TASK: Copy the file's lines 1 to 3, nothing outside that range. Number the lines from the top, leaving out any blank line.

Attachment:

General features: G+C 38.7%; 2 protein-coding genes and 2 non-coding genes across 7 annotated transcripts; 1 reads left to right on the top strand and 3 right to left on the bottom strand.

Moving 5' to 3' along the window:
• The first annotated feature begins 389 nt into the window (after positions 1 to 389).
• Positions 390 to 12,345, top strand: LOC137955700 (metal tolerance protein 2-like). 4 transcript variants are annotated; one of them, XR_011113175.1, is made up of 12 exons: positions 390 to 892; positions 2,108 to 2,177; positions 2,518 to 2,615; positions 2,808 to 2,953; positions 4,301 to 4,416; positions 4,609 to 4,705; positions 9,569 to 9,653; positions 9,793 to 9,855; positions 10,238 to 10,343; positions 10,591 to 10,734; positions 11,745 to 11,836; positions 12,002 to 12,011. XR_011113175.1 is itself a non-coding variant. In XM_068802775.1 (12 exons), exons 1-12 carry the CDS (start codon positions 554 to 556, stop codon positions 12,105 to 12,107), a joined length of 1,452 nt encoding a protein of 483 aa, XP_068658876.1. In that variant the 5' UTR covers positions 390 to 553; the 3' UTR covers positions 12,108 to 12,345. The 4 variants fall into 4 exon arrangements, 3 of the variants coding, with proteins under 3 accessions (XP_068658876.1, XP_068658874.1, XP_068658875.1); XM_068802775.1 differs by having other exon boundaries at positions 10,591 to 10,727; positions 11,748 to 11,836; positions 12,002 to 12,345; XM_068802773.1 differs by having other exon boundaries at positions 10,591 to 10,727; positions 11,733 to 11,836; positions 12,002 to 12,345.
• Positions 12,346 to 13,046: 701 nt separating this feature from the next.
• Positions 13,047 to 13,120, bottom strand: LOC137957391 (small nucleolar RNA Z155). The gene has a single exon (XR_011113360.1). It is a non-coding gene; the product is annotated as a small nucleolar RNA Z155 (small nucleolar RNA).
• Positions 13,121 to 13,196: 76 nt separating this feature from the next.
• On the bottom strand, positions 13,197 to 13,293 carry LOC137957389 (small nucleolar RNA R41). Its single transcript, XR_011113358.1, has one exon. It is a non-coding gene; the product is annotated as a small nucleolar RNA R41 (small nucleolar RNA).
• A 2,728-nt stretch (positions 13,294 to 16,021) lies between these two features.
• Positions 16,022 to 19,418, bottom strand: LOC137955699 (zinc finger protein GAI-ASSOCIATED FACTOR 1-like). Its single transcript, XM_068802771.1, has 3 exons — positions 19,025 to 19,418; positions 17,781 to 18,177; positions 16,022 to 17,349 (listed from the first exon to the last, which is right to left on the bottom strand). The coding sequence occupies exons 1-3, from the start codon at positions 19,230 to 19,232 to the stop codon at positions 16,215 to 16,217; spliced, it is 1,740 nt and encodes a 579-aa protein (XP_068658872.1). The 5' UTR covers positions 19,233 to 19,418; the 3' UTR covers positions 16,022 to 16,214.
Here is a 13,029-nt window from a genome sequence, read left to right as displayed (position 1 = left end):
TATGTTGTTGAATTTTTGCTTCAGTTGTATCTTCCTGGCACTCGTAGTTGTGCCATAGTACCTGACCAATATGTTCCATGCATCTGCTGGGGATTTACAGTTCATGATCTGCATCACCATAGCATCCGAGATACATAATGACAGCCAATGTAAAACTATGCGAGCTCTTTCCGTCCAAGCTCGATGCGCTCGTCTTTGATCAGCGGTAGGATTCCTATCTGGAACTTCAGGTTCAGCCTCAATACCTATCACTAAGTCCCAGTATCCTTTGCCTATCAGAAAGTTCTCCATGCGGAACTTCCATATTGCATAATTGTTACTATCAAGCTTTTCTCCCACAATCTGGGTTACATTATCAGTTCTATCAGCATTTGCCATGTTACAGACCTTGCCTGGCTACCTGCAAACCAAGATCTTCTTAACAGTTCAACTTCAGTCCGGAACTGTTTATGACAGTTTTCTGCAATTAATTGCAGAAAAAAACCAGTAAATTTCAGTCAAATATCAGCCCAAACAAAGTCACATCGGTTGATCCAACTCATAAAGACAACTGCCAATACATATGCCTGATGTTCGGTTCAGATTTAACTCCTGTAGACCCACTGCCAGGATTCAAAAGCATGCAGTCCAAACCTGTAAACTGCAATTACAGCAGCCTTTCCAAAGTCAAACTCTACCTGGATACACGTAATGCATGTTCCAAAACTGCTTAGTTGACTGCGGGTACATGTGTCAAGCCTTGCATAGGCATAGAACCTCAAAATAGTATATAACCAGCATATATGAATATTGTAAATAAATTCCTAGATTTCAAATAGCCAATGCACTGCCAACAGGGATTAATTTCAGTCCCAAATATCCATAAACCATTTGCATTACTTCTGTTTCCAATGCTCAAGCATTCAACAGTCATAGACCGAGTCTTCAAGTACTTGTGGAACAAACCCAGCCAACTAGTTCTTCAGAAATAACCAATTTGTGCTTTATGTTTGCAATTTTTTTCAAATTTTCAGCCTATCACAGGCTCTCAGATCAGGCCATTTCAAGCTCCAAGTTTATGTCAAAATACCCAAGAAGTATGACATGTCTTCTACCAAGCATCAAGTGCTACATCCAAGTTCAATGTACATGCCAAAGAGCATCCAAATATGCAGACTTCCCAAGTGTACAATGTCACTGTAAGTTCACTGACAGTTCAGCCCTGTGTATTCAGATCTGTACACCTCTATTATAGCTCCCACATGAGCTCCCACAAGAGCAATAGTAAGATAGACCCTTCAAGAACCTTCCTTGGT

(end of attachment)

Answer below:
General features: G+C 38.7%; 2 protein-coding genes and 2 non-coding genes across 7 annotated transcripts; 1 reads left to right on the top strand and 3 right to left on the bottom strand.

Moving 5' to 3' along the window:
• The first annotated feature begins 389 nt into the window (after positions 1 to 389).